Taxes on Dividend Income Could Rise as High as 43.4% After the Fiscal Cliff

The media has been inundated with the Fiscal Cliff recently, however, I am shocked how little attention the increase in taxes owed on qualified dividends has received.  As it stands today, dividend income could rise from 15% to as high as 43.4%!  Truth be told, I am pretty sure as this post gets buried in my archives looking back at it in a year it will look silly as I believe that those elected will get their act together.  Notwithstanding I think it is important to talk about what could happen come January 1, 2013 to dividends if for no other reason to see how the market reacts.

Calculating the Top Dividend Income Rates 2013

Part of the fiscal cliff is the change from dividends being taxed at capital gains rates to ordinary income rates.  This means instead of a top tax rate of 15% (Capital Gains) we are looking at the following possible income tax scenarios as presented by Forbes:

Scenario 1: Tax cuts under the extension of the Bush-era tax cuts for all

Rate Single Filers Married Joint Filers Head of Household Filers
10% $0 to $8,950 $0 to $17,900 $0 to $12,750
15% $8,950 to $36,250 $17,900 to $72,500 $12,750 to $48,600
25% $36,250 to $87,850 $72,500 to $146,400 $48,600 to $125,450
28% $87,850 to $183,250 $146,400 to $223,050 $125,450 to $203,150
33% $183,250 to $398,350 $223,050 to $398,350 $203,150 to $398,350
35% $398,350 and up $398,350 and up $398,350 and up

Scenario 2: Tax brackets under the expiration of the Bush-era tax cuts for all

Rate Single Filers Married Joint Filers Head of Household Filers
15% $0 to $36,250 $0 to $60,550 $0 to $48,600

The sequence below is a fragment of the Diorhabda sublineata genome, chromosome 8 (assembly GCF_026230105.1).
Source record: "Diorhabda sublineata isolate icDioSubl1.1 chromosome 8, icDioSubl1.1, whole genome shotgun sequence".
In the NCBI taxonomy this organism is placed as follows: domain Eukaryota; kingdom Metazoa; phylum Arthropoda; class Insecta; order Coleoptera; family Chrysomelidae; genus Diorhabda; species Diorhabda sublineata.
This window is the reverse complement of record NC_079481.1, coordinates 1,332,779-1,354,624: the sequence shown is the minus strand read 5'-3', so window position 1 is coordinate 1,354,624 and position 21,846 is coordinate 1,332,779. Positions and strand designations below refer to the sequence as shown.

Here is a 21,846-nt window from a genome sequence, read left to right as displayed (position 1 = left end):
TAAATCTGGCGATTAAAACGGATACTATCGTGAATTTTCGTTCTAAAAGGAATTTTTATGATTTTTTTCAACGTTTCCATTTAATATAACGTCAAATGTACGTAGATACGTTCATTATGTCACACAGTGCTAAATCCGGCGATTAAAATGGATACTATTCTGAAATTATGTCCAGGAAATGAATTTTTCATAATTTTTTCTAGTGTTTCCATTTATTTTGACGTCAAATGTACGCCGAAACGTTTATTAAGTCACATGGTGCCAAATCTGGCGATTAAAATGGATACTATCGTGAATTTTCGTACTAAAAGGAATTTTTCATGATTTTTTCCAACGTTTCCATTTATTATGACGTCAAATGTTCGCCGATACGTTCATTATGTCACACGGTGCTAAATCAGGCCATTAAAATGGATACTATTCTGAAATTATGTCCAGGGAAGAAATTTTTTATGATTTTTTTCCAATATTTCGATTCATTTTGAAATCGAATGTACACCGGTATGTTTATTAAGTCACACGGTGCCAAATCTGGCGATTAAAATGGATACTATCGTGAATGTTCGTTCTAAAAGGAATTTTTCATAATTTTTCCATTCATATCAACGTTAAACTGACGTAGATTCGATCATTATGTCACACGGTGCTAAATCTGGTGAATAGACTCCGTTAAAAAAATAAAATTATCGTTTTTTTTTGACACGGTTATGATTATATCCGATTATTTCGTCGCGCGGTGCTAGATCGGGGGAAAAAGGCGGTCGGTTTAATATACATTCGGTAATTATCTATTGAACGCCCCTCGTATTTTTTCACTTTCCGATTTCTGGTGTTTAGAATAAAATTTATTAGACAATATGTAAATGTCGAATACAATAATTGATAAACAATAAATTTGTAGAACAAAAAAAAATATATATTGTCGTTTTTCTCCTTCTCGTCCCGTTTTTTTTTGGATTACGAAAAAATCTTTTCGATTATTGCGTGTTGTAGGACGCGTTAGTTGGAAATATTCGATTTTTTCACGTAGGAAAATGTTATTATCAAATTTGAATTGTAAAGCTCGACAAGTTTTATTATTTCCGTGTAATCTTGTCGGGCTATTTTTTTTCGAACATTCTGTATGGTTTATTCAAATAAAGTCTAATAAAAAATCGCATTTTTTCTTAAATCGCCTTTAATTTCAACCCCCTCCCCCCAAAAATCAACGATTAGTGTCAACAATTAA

28% $36,250 to $87,850 $60,550 to $146,400 $48,600 to $125,450
31% $87,850 to $183,250 $146,400 to $223,050 $125,450 to $203,150
36% $183,250 to $398,350 $223,050 to $398,350 $203,150 to $398,350
39.60% $398,350 and up $398,350 and up $398,350 and up

Scenario 3: Tax brackets under the expiration of the Bush-era tax cuts for high-income

Rate Single Filers Married Joint Filers Head of Household Filers
10% $0 to $8,950 $0 to $17,900 $0 to $12,750
15% $8,950 to $36,250 $17,900 to $72,500 $12,750 to $48,600
25% $36,250 to $87,850 $72,500 to $146,400 $48,600 to $125,450
28% $87,850 to $183,250 $146,400 to $223,050 $125,450 to $203,150
33% $183,250 to $203,600 $223,050 to $247,000 $203,150 to $227,300
36% $203,600 to $398,350 $247,000 to $398,350 $227,300 to $398,350
39.60% $398,350 and up $398,350 and up $398,350 and up

 

As highlighted if we were to look at a middle class family in an situation where the Bush tax cuts expired completely their marginal tax rate on their dividends could be 28%! That is a huge increase from the current 15%.

In addition , there are those few that will be effected by Obama’s health care tax.  Put simply by Bloomberg BNA,

…In 2013, individual taxpayers making over $200,000 annually ($250,000 for married individuals who are filing jointly) will be subject to increased Medicare tax rates (2.35%, up from 1.45%) and an “unearned income” healthcare surtax of 3.8% on all interest, dividend, capital gain, and passive business income.

To quantify if someone where in the top tax bracket in 2012 his dividends would have been taxed at 15%.  That same person would have those same dividends taxed at their ordinary income tax rate 39.6% and then they would have the 3.8% Obamacare surtax tacked on to it.

Will I be Changing My Dividend Investing Strategy if we Fall off the Fiscal Cliff?

In a word No.  It is likely that my Family’s income won’t be over $250,000 in 2013 so the Obamacare surtax doesn’t really affect me.  Notwithstanding if my marginal tax rate keeps increasing in the years to come I may have to come back to this topic.

Will your Dividend investment strategy change if the Bush tax cuts expire?

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